Tables for
Volume F
Crystallography of biological macromolecules
Edited by E. Arnold, D. M. Himmel and M. G. Rossmann

International Tables for Crystallography (2012). Vol. F, ch. 1.3, pp. 13-14   | 1 | 2 |

Section 1.3.2. Crystallography and medicine

W. G. J. Hola* and C. L. M. J. Verlindea

aBiomolecular Structure Center, Department of Biological Structure, Howard Hughes Medical Institute, University of Washington, Seattle, WA 98195–7742, USA
Correspondence e-mail:

1.3.2. Crystallography and medicine

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Knowledge of accurate atomic structures of small molecules, such as vitamin B12, steroids, folates and many others, has assisted medicinal chemists in their endeavours to modify many of these molecules for the combat of disease. The early protein crystallographers were well aware of the potential medical implication of the proteins they studied. Examples are the studies of the oxygen-carrying haemoglobin, the messenger insulin, the defending antibodies and the bacterial-cell-wall-lysing lysozyme. Yet, even by the mid-1980s, there were very few crystallographic projects which had the explicit goal of arriving at pharmaceutically active compounds (Hol, 1986[link]). Since then, however, we have witnessed an incredible increase in the number of projects in this area with essentially every major pharmaceutical company having a protein crystallography unit, while in academia and research institutions the potential usefulness of a protein structure is often combined with the novelty of the system under investigation. In one case, the HIV protease, it might well be that, worldwide, the structure has been solved over one thousand times – in complex with hundreds of different inhibitory compounds (Vondrasek et al., 1997[link]).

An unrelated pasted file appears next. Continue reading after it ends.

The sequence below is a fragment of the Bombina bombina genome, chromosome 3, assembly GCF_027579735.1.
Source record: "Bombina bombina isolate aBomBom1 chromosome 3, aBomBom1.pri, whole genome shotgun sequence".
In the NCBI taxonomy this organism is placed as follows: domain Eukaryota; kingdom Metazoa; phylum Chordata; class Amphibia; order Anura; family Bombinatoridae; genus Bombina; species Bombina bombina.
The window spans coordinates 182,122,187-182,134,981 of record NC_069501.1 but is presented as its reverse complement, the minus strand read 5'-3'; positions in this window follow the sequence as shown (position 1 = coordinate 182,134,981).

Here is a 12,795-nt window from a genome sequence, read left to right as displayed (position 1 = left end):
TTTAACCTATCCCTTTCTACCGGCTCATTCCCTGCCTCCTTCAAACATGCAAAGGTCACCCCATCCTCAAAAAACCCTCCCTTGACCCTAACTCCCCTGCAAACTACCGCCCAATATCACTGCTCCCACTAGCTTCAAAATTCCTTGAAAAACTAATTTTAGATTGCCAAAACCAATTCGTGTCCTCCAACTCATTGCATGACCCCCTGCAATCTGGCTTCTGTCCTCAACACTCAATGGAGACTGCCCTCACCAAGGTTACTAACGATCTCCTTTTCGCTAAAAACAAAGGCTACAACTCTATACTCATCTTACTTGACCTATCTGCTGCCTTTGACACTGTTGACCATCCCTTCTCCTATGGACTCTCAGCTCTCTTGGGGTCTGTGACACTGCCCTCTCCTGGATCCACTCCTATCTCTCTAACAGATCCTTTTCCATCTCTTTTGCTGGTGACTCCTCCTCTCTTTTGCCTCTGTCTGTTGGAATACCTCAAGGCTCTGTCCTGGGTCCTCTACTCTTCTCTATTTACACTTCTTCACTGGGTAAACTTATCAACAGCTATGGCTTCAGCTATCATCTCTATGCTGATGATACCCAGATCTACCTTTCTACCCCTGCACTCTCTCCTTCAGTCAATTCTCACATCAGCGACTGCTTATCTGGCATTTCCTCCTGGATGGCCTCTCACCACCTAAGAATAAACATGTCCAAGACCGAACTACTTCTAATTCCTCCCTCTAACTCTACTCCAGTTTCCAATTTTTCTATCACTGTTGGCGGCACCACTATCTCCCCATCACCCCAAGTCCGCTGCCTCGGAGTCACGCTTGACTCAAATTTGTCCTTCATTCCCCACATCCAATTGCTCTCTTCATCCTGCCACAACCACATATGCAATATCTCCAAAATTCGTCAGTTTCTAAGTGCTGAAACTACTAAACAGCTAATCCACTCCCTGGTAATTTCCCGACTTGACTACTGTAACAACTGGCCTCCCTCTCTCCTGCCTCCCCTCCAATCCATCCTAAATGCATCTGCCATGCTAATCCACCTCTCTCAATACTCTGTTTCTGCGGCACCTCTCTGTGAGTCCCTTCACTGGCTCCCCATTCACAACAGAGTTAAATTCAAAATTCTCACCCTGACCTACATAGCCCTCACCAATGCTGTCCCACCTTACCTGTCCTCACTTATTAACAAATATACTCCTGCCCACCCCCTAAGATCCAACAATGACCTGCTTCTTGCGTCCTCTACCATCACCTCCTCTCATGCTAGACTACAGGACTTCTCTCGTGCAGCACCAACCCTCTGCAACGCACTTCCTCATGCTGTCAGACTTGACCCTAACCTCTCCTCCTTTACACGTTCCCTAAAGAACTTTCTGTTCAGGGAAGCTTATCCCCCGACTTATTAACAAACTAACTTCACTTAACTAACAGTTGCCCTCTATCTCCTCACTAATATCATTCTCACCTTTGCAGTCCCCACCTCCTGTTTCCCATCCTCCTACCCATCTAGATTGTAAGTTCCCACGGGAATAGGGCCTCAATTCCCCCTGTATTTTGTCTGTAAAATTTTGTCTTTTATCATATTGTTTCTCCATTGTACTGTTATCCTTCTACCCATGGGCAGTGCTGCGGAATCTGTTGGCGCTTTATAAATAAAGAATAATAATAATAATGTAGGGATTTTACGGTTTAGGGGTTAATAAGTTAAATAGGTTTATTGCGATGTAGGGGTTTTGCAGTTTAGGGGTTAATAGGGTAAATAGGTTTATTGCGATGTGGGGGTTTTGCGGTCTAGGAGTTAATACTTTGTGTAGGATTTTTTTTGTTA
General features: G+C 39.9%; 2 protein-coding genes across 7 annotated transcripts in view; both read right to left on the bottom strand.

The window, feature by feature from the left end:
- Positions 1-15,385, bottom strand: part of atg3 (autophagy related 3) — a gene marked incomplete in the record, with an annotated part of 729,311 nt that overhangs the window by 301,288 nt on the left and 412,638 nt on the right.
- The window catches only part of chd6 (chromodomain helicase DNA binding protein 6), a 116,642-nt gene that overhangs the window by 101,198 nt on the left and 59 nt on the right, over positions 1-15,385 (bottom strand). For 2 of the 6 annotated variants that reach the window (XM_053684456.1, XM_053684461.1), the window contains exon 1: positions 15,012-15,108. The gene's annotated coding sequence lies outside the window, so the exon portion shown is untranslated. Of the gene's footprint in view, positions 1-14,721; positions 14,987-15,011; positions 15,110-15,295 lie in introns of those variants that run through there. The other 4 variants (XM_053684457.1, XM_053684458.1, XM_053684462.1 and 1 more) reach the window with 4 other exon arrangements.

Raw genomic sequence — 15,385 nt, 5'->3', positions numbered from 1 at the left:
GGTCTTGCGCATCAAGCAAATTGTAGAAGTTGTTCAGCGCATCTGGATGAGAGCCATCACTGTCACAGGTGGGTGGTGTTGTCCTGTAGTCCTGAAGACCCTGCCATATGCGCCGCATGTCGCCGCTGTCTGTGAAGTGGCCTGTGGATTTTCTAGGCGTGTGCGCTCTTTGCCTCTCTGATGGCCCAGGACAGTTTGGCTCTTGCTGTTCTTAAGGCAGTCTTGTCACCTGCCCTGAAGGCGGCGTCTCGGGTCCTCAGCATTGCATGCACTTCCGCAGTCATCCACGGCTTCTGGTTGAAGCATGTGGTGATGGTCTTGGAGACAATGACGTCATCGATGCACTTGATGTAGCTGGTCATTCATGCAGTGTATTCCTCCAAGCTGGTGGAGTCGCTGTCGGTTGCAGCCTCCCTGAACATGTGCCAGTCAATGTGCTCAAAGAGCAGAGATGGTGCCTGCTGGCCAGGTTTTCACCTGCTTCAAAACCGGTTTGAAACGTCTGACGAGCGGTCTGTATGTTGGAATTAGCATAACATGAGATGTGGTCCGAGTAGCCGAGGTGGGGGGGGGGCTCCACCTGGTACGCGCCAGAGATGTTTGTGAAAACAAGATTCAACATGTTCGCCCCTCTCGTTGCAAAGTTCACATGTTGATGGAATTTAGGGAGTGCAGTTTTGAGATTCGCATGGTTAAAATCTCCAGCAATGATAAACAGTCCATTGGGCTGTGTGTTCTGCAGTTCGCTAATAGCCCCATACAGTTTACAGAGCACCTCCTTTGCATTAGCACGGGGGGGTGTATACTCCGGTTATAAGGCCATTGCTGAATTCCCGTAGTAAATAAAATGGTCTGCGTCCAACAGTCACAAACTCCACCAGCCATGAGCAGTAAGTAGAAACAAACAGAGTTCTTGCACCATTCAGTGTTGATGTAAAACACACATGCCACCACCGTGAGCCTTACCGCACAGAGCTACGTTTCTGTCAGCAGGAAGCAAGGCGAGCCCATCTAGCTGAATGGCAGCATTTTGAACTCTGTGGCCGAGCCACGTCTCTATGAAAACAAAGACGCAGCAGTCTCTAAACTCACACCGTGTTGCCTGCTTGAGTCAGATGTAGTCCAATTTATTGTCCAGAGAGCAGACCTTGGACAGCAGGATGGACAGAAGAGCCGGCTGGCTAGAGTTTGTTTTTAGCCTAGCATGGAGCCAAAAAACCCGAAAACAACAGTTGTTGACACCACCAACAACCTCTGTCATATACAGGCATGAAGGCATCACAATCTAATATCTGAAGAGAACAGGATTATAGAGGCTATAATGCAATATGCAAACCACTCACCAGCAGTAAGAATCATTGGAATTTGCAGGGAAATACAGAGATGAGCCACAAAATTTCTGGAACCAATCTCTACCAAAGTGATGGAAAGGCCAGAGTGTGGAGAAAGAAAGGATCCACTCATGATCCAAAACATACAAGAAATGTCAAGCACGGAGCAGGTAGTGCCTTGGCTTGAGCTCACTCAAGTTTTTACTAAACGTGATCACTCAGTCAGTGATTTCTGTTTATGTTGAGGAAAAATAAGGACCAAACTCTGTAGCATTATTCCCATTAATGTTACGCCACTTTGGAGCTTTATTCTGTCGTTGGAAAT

Impressive as these achievements are, this seems to be only the beginning of medicinal macromolecular crystallography. The completion of the human genome project will provide an irresistible impetus for `human structural genomics': the determination, as rapidly and systematically as possible, of as many human protein structures as possible. The genome sequences of most major infectious agents will be completed five years hence, if not sooner. This is likely to be followed up by `selected pathogen structural genomics', which will provide a wealth of pathogen protein structures for the design of new pharmaceuticals and probably also for vaccines.

This overview, written in late 1999, aims to convey some feel of the current explosion of `crystallography in medicine'. Ten, perhaps even five, years ago it might have been feasible to make an almost comprehensive list of all protein structures of potentially direct medical relevance. Today, this is virtually impossible. Here we mention only selected examples in the text with apologies to the crystallographers whose projects should also have been mentioned, and to the NMR spectroscopists and electron microscopists whose work falls outside the scope of this review. Tables[link] and[link] to[link] provide more information, yet do not claim to cover comprehensively this exploding field. Also, not all of the structures listed were determined with medical applications in mind, though they might be exploited for drug design one day. These tables show at the same time tremendous achievements as well as great gaps in our structural knowledge of proteins from humans and human pathogens.


Vondrasek, J., van Buskirk, C. P. & Wlodawer, A. (1997). Database of three-dimensional structure of HIV proteinases. Nature Struct. Biol. 4, 8.
Hol, W. G. J. (1986). Protein crystallography and computer graphics – toward rational drug design. Angew. Chem. Int. Ed. Engl. 25, 767–778.

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